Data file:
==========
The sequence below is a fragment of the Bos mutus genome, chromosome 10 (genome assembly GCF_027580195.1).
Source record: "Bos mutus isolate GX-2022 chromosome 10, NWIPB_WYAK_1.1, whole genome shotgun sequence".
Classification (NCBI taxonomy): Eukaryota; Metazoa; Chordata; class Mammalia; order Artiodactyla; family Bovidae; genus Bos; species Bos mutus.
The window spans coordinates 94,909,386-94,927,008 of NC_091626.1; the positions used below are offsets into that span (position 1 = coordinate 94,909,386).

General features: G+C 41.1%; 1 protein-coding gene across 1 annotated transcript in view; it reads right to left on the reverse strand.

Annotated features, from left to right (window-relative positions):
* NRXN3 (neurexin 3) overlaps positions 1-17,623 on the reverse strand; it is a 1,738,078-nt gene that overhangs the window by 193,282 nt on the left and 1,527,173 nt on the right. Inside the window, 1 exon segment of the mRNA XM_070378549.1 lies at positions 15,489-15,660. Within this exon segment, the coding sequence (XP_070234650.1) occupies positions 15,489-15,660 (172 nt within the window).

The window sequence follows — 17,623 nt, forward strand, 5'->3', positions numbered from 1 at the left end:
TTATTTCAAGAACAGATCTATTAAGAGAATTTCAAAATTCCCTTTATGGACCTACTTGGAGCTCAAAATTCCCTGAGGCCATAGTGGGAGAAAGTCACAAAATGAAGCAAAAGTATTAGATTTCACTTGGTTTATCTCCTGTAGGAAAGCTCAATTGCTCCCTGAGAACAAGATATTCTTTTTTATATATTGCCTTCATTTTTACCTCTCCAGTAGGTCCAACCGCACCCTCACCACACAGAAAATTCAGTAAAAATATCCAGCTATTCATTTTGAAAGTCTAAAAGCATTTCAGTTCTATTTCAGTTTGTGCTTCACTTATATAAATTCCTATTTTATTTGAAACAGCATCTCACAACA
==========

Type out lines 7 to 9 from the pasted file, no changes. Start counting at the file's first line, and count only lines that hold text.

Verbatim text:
* NRXN3 (neurexin 3) overlaps positions 1-17,623 on the reverse strand; it is a 1,738,078-nt gene that overhangs the window by 193,282 nt on the left and 1,527,173 nt on the right. Inside the window, 1 exon segment of the mRNA XM_070378549.1 lies at positions 15,489-15,660. Within this exon segment, the coding sequence (XP_070234650.1) occupies positions 15,489-15,660 (172 nt within the window).

The window sequence follows — 17,623 nt, forward strand, 5'->3', positions numbered from 1 at the left end:
TTATTTCAAGAACAGATCTATTAAGAGAATTTCAAAATTCCCTTTATGGACCTACTTGGAGCTCAAAATTCCCTGAGGCCATAGTGGGAGAAAGTCACAAAATGAAGCAAAAGTATTAGATTTCACTTGGTTTATCTCCTGTAGGAAAGCTCAATTGCTCCCTGAGAACAAGATATTCTTTTTTATATATTGCCTTCATTTTTACCTCTCCAGTAGGTCCAACCGCACCCTCACCACACAGAAAATTCAGTAAAAATATCCAGCTATTCATTTTGAAAGTCTAAAAGCATTTCAGTTCTATTTCAGTTTGTGCTTCACTTATATAAATTCCTATTTTATTTGAAACAGCATCTCACAACA